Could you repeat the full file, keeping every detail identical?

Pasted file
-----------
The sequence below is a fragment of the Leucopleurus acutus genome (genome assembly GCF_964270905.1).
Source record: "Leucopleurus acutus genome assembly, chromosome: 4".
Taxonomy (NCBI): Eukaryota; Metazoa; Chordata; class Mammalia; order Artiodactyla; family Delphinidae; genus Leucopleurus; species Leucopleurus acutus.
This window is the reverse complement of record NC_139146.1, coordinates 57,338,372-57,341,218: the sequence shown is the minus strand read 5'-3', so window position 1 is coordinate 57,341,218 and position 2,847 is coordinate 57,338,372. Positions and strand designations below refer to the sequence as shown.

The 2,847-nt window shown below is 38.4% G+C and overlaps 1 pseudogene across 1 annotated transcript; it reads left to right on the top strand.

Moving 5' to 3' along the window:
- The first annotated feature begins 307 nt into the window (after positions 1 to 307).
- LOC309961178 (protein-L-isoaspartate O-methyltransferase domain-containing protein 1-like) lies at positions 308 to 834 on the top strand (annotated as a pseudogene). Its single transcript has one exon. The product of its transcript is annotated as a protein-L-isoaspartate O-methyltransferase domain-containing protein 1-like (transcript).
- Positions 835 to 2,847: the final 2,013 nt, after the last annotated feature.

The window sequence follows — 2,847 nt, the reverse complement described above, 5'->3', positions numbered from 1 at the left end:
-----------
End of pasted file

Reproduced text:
The sequence below is a fragment of the Leucopleurus acutus genome (genome assembly GCF_964270905.1).
Source record: "Leucopleurus acutus genome assembly, chromosome: 4".
Taxonomy (NCBI): Eukaryota; Metazoa; Chordata; class Mammalia; order Artiodactyla; family Delphinidae; genus Leucopleurus; species Leucopleurus acutus.
This window is the reverse complement of record NC_139146.1, coordinates 57,338,372-57,341,218: the sequence shown is the minus strand read 5'-3', so window position 1 is coordinate 57,341,218 and position 2,847 is coordinate 57,338,372. Positions and strand designations below refer to the sequence as shown.

The 2,847-nt window shown below is 38.4% G+C and overlaps 1 pseudogene across 1 annotated transcript; it reads left to right on the top strand.

Moving 5' to 3' along the window:
- The first annotated feature begins 307 nt into the window (after positions 1 to 307).
- LOC309961178 (protein-L-isoaspartate O-methyltransferase domain-containing protein 1-like) lies at positions 308 to 834 on the top strand (annotated as a pseudogene). Its single transcript has one exon. The product of its transcript is annotated as a protein-L-isoaspartate O-methyltransferase domain-containing protein 1-like (transcript).
- Positions 835 to 2,847: the final 2,013 nt, after the last annotated feature.

The window sequence follows — 2,847 nt, the reverse complement described above, 5'->3', positions numbered from 1 at the left end: